As global temperatures rise, the Amazon could become caught in a potentially calamitous feedback loop. Warmer oceanic waters could continue to dry out the basin, which in turn will release more carbon into the atmosphere. Warmer temperatures and a dryer forest will also increase forest fires, emitting more carbon and driving the process.
Deforestation rates of the amazon has risen over the past years, with the estimated loss of 78 million acres yearly. 30% of all carbon emissions are from the burning of forests worldwide, which is more carbon released than from cars, trains and planes combined. With the current rate of deforestation, this natural defense against climate change is being threatened.
2. The Amazon regulates the local and global weather patterns.
Every day the Amazon releases approximately 20 billion tons of moisture into the atmosphere helping to seed the clouds with rain around the world. The Amazon needs approximately 80 percent of the trees standing to continue this water cycle.
Water condensation, evaporation, and transpiration over the Amazon are key drivers of the global atmospheric circulation, affecting precipitation.
"The Invisible River in the Sky", carries more moisture in the atmosphere above the Amazon than waters in the Amazon Rivers.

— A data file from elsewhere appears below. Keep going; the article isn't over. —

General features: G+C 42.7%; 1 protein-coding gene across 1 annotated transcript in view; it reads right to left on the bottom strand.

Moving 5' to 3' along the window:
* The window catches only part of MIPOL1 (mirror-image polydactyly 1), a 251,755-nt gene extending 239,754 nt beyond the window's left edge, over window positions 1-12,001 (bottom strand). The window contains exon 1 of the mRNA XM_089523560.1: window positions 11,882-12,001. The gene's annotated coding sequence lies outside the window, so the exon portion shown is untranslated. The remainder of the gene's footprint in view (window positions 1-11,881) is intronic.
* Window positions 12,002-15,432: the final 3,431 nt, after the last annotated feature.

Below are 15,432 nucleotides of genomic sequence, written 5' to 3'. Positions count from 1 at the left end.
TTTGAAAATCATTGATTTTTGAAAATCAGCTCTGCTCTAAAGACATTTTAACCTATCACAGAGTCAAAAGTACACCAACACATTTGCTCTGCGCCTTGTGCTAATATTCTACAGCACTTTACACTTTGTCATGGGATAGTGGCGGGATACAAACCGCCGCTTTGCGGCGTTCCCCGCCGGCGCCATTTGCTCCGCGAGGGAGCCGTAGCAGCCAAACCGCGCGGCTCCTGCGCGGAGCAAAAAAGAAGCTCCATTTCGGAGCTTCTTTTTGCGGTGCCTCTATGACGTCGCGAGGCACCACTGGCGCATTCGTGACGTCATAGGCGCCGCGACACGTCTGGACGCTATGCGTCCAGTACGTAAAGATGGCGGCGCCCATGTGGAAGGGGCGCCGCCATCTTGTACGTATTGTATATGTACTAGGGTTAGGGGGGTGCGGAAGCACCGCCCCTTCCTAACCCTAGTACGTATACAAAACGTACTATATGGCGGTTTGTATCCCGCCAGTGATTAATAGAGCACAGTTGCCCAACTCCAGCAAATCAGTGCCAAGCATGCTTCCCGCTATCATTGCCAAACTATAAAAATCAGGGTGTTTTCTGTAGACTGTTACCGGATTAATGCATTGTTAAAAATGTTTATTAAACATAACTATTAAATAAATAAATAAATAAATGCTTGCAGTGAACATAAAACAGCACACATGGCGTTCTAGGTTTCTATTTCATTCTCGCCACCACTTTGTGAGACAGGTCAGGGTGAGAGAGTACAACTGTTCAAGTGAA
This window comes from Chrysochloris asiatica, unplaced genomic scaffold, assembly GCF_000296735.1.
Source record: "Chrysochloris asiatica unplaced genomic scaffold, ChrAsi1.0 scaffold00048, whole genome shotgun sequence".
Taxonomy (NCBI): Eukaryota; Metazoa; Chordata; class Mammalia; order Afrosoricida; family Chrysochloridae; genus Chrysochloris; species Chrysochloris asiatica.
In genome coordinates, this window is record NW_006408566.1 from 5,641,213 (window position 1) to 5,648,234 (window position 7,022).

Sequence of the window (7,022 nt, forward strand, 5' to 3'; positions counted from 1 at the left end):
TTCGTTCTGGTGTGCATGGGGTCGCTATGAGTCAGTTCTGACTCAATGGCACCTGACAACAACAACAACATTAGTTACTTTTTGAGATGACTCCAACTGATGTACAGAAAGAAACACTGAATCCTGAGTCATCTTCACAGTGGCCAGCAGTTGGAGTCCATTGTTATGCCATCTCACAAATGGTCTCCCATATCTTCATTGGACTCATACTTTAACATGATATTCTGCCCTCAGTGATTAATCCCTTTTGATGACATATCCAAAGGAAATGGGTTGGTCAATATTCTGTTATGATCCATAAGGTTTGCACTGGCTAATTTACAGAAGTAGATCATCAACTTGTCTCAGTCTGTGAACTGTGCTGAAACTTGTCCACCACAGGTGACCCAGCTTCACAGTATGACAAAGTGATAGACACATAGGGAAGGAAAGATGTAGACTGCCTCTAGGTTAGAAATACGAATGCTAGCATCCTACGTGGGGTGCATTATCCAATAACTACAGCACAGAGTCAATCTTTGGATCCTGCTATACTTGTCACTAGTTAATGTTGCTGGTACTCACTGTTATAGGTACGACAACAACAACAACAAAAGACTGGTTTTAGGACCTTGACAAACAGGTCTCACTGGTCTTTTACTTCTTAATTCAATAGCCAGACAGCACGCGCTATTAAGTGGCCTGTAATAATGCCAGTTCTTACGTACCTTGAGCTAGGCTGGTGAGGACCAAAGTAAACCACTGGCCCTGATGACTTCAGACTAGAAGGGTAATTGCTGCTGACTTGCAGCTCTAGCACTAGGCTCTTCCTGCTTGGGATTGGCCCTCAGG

Deforestation of the Amazon has been linked to drought in California.
70% of Brazil's GDP is produced in areas that receive rainfall or water from the Amazon.
The Amazon has approximately 81% of the trees standing, and with the current rate of destruction, we move closer to the tipping point for compromising the rainforest's natural hydrological cycle. Deforestation of the Amazon causes drought, fires and desertification and could further the loss of the Amazon forests.
The Amazon rivers is the second longest river on earth after the Nile River, moves the largest volume of water, and carries 20% of the earth's water to sea. The Amazon River flows through Guyana, Ecuador, Venezuela, Bolivia, Brazil, Columbia and Peru, and is over 4,000 miles long, covers 2,720,000 square miles and includes over 1,100 tributaries. The Rivers of the Amazon creates flooded habitats that are homes to 3000 types of fish and unique species including pink dolphins, the giant otter and piranhas. Indigenous and local peoples use the rivers as a means of transportation and a source of protein in in the form of fish.